Can you increase your income?
84% of first-time buyers also looked at ways to increase their income. There are actually way more ways to do this than you would think, depending on how much time you want to put in. They could be really simple ways such as:
- Use sites like Topcashback for your normal purchases and create some long-term savings which you can’t get your hands on straight away! (Shared by Rachel from The Illustrated Teacup) – its also a great habit to get into using cashback sites as when you come to move home, they offer great cashback deals on utility providors, home insurance and entertainment purchases as well as most furniture companies offering cash back on purchases you were making anyway.
- Having a good clear out! Cull your unwanted belongings and sell them on sites like Gumtree, eBay or Facebook Buy & Sell.
- Do your research! There are so many great free resources and blogs (this one is the most comprehensive) with great ways to make money if you are willing to invest some extra time.
How to stay motivated:
- The long-term goal is better than the short-term gain. When you hear the lure of a takeaway or a brand new outfit is calling your name through the shop window, remind yourself of the long-term gain. Say to yourself “will I remember these french fries when I am signing the contract for my new home?” Chances are, no french fries are that good. Your long-term goal will mean more to you. ‘Quick splurges’ never last long and usually have an element of guilt attached to them when we have a bigger vision for our finances. Try to remember that your long-term goal is more important than short-term gains.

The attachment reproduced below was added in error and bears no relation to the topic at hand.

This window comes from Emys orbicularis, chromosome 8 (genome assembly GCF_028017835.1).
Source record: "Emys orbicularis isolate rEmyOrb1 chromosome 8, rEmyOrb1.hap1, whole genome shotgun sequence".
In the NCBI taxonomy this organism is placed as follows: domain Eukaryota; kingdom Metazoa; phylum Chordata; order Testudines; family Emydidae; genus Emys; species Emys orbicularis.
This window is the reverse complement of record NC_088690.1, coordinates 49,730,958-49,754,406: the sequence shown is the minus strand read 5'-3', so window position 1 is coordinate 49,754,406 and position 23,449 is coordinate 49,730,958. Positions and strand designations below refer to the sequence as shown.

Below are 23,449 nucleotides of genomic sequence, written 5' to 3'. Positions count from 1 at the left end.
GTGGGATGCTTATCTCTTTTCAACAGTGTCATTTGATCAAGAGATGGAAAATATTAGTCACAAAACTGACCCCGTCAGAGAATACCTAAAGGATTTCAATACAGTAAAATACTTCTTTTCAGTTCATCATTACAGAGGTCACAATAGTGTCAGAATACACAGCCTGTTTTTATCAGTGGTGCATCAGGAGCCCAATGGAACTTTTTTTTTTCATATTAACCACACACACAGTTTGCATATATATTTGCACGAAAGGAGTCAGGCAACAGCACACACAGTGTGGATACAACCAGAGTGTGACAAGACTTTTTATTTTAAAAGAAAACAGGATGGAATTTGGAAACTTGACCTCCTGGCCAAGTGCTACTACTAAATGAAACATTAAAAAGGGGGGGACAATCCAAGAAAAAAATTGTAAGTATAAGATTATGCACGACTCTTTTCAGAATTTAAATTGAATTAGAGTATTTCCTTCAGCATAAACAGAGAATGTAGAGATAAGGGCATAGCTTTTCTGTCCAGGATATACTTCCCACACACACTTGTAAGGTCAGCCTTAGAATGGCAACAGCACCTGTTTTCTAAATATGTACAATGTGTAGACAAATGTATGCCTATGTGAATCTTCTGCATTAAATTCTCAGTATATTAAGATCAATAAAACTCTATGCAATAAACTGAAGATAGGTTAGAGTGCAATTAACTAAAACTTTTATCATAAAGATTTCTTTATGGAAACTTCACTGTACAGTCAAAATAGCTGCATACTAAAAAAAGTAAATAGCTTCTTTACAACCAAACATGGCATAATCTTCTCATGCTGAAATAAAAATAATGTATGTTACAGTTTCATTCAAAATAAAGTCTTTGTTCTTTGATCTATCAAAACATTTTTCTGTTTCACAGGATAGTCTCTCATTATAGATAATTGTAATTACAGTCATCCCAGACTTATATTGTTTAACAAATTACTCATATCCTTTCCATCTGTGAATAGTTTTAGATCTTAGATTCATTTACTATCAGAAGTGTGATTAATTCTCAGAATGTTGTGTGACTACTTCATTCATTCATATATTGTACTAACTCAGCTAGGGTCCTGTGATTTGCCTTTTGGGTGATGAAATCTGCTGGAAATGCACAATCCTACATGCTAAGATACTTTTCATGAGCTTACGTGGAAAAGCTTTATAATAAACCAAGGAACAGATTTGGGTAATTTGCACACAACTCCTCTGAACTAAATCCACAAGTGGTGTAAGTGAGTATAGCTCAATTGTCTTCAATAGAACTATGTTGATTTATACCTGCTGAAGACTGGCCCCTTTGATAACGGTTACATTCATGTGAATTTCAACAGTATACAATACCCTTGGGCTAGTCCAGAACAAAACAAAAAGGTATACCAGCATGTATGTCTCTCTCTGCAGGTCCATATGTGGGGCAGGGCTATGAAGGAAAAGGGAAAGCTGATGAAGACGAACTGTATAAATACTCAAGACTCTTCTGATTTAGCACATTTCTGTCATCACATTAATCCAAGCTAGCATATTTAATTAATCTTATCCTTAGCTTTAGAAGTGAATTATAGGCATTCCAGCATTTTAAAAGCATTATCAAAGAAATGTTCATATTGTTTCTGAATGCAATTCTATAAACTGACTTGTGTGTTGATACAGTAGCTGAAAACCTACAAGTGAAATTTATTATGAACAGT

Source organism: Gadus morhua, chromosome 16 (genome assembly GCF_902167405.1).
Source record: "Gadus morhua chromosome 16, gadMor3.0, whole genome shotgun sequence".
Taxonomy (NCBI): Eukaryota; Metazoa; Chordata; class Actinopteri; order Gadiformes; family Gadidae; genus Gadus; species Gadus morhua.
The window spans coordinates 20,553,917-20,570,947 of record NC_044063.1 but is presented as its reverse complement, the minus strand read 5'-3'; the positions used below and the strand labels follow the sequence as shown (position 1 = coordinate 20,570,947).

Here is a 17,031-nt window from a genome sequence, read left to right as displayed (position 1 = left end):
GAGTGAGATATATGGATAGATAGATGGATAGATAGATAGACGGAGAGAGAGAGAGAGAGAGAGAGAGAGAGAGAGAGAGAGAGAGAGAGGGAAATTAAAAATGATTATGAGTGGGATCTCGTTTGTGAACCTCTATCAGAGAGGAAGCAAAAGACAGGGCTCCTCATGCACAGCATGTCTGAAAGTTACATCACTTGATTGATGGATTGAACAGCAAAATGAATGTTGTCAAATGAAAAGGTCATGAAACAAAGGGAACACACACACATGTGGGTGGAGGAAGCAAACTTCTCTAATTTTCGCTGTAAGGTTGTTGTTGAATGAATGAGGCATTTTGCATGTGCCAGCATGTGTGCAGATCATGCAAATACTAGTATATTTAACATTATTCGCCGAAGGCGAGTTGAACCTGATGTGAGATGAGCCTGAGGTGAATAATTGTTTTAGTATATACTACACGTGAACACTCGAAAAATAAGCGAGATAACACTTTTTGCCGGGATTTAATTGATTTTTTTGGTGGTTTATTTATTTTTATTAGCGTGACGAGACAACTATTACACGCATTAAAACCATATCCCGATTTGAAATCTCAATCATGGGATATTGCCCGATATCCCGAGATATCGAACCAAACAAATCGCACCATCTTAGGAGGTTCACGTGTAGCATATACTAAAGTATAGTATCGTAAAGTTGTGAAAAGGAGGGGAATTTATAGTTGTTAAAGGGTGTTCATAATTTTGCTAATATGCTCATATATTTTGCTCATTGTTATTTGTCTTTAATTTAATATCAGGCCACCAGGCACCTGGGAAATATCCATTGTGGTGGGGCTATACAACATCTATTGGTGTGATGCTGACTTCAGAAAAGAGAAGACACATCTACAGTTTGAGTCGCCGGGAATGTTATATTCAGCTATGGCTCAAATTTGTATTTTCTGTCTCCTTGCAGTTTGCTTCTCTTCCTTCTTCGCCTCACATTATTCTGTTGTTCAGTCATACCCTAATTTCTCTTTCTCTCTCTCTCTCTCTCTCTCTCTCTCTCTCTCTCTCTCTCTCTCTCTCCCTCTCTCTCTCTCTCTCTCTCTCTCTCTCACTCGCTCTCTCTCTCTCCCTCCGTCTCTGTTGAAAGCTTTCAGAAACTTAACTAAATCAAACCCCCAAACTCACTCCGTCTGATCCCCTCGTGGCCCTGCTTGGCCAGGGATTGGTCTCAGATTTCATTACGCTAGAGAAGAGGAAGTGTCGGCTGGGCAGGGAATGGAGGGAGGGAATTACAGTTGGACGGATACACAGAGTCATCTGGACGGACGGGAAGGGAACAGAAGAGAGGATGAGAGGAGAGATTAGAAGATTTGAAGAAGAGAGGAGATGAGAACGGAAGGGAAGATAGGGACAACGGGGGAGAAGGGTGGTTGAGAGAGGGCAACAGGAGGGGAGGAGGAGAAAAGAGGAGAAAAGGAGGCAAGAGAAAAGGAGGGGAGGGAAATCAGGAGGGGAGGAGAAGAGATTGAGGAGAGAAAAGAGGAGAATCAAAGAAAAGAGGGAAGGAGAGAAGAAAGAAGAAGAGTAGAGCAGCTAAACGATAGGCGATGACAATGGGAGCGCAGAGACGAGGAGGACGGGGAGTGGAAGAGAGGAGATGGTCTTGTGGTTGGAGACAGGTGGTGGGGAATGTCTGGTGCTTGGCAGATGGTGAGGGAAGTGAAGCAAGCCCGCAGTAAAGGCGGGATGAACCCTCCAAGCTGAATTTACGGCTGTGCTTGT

- Have an accountability buddy. Most people are investing into their first property with a partner. Keep each other accountable. Motivate each other. You’ll be less likely to fall off the wagon if you have someone counting on you! If you’ve decided to buy alone then ask someone whose really good at saving (usually a parent or grandparent) to hold you accountable. Tell them the goals you’ve worked out with the Post Office Calculator and get them to check in on you!
- Window shop. Consider this market research! As a first time buyer it’s hard to know what you may actually want from a property, so picking up the details and having a look round isn’t a bad idea. It’s also a huge motivator to keep you on track with your end goal.
- Start a Pinterest board. Creating Pinterest boards is a great way to stay on track with your goals! Not only will it help you stay motivated, it will give you something to do when you’re frustrated that you don’t have money to go out etc. It will also help you get a good idea of what you want/don’t want when it comes to buying your property!
- Cut yourself some slack. Going cold turkey on anything is a sure fire way to create resentment and also to end up quitting! If you set aside a certain budget per month to still do things that you like, you will be more likely to stay motivated with your saving and if you have a set budget you’re also less likely to frivolously spend on something as you know it’s part of your budget!
*Thank you to The Post Office for sponsoring this post